Since 2001, football videogame fans the world over have battled back and forth on one question;
What’s better: FIFA or Pro Evolution Soccer?
For the last few years, FIFA seems to win that particular battle, but Pro Evo appears to be gaining ground. And this year’s effort may close the gap even more.
In a press release put out by developer Konami today, full details and features of the game were revealed, explaining about a new engine being used for the title, which the Tokyo-based PES Productions Team have been working on for the last four years. Using Kojima Productions’ Fox Engine at it’s core, the new engine will allow the game to be closer to the vision of recreating the excitement and variety of a top-level match. PES Productions reworked all the elements of play, and as well as improved graphics and animation, the new system will focus on six central tenets that they hope will establish Pro Evolution Soccer the new benchmark in football simulations. The six new pillars on which the game is based are;
- TrueBall Tech
Using the analogue stick with “detailed barycentric physics determining the weight shift of the player”, you can now control how a player receives a pass and control the ball. TrueBall Tech will add more freedom, with the player’s movements worked around those of the ball as opposed to the other way round, as with previous football games.
- Motion Animation Stability System (M.A.S.S.)
This new feature will simulate the body contact between multiple players within animations that work seamlessly into each other. As opposed to previous games showing preset animations in various situations, M.A.S.S. will act to any situation, including a fouled player reacting depending on the “direction and force with which they are tackled”. There will also be more styles of tackles.
Emotion is now being brought into the game, with such features as visiting teams becoming affected by imposing home crowds, and if an individual player is having a bad game, his performance will suffer, and his teammates will attempt to pick him up and motivate him.
- PES ID
More players in the game will now have individually identifiable running and playing styles. 50 players using this system were in PES 2013, and this year’s version will feature a lot more than that.
- Team Play
Using the game’s new Combination Play system, players can set up different tactics in key areas of the pitch, using as little as three players. Making different off-the-ball runs, the players will take advantage of weaknesses in the defence or midfield and making themselves available for passes.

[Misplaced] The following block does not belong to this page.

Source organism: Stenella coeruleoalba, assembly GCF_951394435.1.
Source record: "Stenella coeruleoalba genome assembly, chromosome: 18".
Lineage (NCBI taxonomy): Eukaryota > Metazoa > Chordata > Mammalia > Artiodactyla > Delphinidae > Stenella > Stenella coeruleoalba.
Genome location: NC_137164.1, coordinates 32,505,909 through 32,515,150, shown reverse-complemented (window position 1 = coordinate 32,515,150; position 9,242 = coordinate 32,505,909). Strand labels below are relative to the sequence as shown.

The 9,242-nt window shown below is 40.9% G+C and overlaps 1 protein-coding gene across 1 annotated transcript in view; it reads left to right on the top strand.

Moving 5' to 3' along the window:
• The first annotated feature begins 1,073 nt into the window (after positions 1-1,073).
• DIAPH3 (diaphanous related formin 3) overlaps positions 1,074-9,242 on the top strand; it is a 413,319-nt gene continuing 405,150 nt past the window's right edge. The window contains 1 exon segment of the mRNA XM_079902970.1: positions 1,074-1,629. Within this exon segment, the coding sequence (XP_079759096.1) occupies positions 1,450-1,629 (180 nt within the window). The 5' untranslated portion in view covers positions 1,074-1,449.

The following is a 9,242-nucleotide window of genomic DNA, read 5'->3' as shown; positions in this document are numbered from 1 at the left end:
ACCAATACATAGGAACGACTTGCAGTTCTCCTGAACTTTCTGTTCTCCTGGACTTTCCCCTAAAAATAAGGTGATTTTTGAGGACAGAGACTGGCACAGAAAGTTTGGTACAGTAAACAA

- The Core
PES Productions have been working for several years on improving all facets of the game, including visual changes – such as the weave of the kits and players’ facial movements – to a new animation process that offers segues with no pauses or restrictions. Additionally, in-game stadia will reflect real-life arenas. Free kicks and penalties have also been changed; free kicks have been expanded with decoy runs added, and short passes now unrestricted. From the defensive side, goalkeepers’ positions can now be moved on free kicks, and the wall will also react instinctively to the kick to block or deflect the ball. And now penalties will have a target guide that is suited to the penalty taker’s ability and where they intend to place the ball. The goal keeper can now also be moved before the kick is taken, sensing when the penalty taker is not particularly strong.
The game will also feature the Asia Champions League for the first time, as well as retain the exclusive use of the UEFA Champions League competition.
Konami Creative Producer Kei Masuda was quoted in the press release;
“Thinking outside the box on an annual series such as PES is not easy, but the Fox Engine has allowed us to develop such a level of freedom that we are constantly realising ways of making PES 2014 a true representation of football. From the moment football fans pick up the controller and experiment with the close control, player movement and get to know how teams work and move, we are confident that they will see a game no longer limited by technology, but capable of growing with them and constantly surprising with the breath-taking quality they have to come to expect from the real thing.”
“All the materials we’re releasing are taken from current platforms and fully in-game, which is at about 70% completion,” he added. “We want fans to get a true feeling of the actual product they’ll be playing on the consoles most own this year, not some marketing dream. Our new engine and systems are dedicated to the current generation of platforms, which will continue to be dominant in the market, but are fully scale-able for future versions.”
Pro Evolution Soccer 2014 will be released on Xbox 360, PlayStation 3, PC and PSP later this year.